Have you ever done something wrong for twenty-five years and then suddenly found out the right way to do it? Hello and welcome to my life, I'm Ms. Daisy and I'll be your host. Thank you for joining another adventure of What The Heck Was I Doing.
Today's episode deals with swimming technique. If you hadn't noticed, I LOVE SWIMMING. There's nothing quite so calming as repeatedly going over the same tiles again, back and forth, back and forth in the water, staring at that exciting pool bottom, hoping that maybe something exciting will come up - a ponytail holder perhaps, someone's spit out piece of gum (no gum in the pool!), a diamond earring (What? I would turn it in to lost-and-found.). It's like a never ending watery treadmill thrill.
I swim with a swim team. Some of these peeps are freakishly fast. FREAKISHLY. There are four of them who still hold records from their university swimming days and they are total beasts. Others are triathletes - one dude has 6-8 tris this season (that would be summer up here in the frigid tundra) and yesterday's was a half-ironman. His wife does the same ones, but she did Olympic distance yesterday instead of half-insanity. I mean half-ironman. (Same thing.)
Those super dooper fasty sharks are strong, but what they have more than anything is perfect technique. It is what shaves off seconds here and there to boost them above the rest. Their flip turns look like textbook wonders and they can repeat it a thousand times a morning.
So the deal with swimming is that it is really easy, when you get very tired, to become sort of a sloppy floppy. Not quite to the stage of taking a two year-old (or husband) to the mall floppy feet kind of floppy, but walking toward that order. You get the idea. I have this lazy sort of stroke that comes out when this happens. It still looks like a real swimmer, but it feels like a pathetic blob.
(I'm not the old lady at the hotel doing sidestroke, okay? I'm not that bad. I did hold that illustrious title of swim capitan in high school, so I have to be clear so I don't shame myself in front of you other swimmers now. Oh, the shame! Actually, it is. If you're a swimmer, the last thing on earth you want in your whole life is for someone NOT to know that you are a real swimmer. That would be pretty much like someone not knowing your gender. It's this weird thing swimmers have. Add it to my weird pile.)
I try to sneakily spy on the super fast swimmers while they're swimming to see if I can pick up some technique that they're doing that I'm not. But this is slightly difficult as they are passing me by in the other lane at such ridiculous speeds that you better pay close attention because you've got a three second chance to figure it out. But don't worry, in eleven laps or so they'll be back again passing you up, so you'll have another chance.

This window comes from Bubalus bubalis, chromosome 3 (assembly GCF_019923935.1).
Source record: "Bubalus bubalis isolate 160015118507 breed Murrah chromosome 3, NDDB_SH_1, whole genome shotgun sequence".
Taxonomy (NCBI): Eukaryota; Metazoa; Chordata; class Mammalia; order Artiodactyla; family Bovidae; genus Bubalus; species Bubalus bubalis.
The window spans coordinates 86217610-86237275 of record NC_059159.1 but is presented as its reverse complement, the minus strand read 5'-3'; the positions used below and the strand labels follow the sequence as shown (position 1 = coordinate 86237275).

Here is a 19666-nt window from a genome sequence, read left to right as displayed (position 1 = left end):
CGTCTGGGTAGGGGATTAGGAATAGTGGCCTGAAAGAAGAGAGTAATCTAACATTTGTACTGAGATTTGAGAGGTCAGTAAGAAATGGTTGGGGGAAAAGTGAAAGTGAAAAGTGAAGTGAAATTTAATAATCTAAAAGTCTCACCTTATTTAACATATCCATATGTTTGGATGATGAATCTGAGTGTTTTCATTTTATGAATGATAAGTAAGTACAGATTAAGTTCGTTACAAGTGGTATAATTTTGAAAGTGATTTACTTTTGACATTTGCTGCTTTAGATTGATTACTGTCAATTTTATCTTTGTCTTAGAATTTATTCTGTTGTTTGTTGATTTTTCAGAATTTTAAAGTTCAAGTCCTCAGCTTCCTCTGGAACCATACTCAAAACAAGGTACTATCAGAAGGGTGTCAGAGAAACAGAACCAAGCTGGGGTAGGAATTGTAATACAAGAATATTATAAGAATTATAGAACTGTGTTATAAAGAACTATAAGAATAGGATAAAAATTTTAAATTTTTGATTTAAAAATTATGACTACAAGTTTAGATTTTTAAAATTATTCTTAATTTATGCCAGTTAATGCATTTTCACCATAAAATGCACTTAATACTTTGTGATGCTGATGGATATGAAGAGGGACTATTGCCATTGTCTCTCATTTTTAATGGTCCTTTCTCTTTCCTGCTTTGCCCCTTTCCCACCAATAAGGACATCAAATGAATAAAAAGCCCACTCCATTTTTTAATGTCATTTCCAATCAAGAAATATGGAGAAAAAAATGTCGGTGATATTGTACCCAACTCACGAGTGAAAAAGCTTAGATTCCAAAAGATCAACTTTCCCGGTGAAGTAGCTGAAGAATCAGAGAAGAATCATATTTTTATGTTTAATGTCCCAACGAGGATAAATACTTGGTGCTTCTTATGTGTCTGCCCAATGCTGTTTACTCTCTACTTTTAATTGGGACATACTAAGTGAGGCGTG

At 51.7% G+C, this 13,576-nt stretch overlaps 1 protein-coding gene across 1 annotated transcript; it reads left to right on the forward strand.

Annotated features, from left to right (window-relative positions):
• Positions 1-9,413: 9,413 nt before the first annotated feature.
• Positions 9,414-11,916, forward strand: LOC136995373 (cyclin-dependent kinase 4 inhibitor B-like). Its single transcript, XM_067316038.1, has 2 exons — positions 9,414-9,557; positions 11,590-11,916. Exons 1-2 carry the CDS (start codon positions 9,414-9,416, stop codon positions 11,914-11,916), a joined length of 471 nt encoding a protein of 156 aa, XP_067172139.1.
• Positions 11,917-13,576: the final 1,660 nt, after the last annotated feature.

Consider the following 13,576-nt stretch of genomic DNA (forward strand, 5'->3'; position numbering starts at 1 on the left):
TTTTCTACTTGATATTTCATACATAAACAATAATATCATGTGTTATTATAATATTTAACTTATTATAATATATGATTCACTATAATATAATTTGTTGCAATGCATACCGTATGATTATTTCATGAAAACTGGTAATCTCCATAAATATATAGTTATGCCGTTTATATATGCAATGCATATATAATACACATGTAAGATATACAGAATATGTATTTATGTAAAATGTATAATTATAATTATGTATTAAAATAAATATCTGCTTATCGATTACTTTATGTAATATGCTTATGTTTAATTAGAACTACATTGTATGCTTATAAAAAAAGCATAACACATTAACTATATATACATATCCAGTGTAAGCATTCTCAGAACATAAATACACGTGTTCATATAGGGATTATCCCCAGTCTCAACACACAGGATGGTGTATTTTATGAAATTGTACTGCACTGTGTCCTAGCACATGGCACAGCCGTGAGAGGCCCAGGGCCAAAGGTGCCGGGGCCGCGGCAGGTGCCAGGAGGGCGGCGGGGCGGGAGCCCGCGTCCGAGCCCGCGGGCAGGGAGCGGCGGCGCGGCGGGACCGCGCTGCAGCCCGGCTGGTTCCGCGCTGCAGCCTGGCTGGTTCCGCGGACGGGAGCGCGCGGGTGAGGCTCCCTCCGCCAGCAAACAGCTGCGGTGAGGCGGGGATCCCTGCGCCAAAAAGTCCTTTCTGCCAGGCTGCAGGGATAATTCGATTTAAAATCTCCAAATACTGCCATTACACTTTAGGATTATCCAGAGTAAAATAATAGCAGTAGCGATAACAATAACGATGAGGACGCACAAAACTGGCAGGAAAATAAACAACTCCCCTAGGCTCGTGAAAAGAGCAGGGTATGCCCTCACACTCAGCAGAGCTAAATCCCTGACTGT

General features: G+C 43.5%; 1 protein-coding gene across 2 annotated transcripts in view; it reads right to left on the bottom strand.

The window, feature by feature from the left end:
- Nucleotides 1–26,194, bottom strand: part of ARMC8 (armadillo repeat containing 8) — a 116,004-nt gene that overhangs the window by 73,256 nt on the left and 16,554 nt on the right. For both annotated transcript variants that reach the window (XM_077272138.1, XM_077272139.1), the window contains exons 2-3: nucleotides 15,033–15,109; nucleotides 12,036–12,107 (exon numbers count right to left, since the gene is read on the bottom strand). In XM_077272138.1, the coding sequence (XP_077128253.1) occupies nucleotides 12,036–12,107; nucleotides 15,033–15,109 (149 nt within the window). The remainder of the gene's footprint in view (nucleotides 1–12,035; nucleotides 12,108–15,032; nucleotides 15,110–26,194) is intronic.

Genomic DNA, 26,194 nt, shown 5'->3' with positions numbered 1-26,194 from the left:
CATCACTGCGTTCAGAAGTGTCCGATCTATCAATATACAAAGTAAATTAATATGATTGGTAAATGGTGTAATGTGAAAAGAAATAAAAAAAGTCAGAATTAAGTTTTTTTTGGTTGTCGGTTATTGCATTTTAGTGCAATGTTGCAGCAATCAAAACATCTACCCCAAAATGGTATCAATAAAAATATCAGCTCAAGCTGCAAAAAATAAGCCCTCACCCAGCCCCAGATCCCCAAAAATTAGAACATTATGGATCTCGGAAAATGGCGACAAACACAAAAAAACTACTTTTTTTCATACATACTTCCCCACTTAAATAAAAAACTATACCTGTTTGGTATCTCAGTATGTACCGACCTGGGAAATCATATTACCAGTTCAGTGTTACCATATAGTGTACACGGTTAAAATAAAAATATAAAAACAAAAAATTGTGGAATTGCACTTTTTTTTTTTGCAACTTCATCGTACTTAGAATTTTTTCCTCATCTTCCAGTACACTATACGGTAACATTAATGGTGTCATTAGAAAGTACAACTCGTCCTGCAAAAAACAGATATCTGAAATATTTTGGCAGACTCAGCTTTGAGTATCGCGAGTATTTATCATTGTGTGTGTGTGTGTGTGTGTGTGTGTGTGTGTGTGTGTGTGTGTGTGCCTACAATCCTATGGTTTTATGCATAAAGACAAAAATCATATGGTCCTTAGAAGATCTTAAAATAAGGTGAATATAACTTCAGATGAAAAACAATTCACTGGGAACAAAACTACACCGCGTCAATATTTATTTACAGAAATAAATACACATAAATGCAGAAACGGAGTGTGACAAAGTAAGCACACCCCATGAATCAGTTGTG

Last Friday I pretty much struck gold. It was a very un-busy day at the pool and one of those super freaks was going to give some lessons to a few members of the high school boys swim team in the area of their turns and stroke technique in general. I don't even have to sneakily spy today? I'm IN!
Well, ow. How could there BE so many things I was doing wrong? For crying out loud! I am glad for the direct educational points, but I am a bit bewildered at my lack of knowing this in the first place. The detail level is Michael Phelps-ish, to be sure, but every eensy bit counts.
For you swimmers, here's what I got:
1. Longer reach. No, longer. Like you're going to pull a muscle out in your lats. Like a tyranosaurus rex is pulling on your arm kind of long. Keep reaching. (So THAAAT's the purpose of that drill Buns and Rolls!)
2. When you get there, after you've got your freestyle reach beyond ape-like length, start a bend at your wrist. I always kept the wrist straight and did the S-pull with the elbow. WRONG-O. This was demonstrated by the power you can have from boosting yourself up from the pool in those two reaches on the top of the starting blocks. If you're fingertipping it out at an angle, you can't pull yourself up. But if you've got your wrist bent and your hand on it, you've got a strong pull. Transfer to water. Go.
3. Flip turns - always have your palms facing the pool bottom. Yeah. I did not do that.
4. Flip turns - do not crunch your legs up past a seated chair position. It's a half-second every turn - a full second every fifty. You don't get boost from your legs until you're at that chair position anyway, so anything beyond that knee bend is a waste of time.
5. Strong force (using tris) after the S-pull (freestyle) past your hips - almost so strong that you can make a splash out onto your rear end. This was my laziest part. After my S-pull, I was in recovery mode and the tris were not in full force.
For the entire weekend I was sore from using proper technique - we didn't even do that long of distance or that short of intervals. It was all just doing it right. And holy cowzers, it hurt.
It also hurt my brain from having to think about body position instead of resorting to the 25 years of stored muscle memory. Never too old to learn, though, eh?
Until next time -
Peace, love and get chlorinated,
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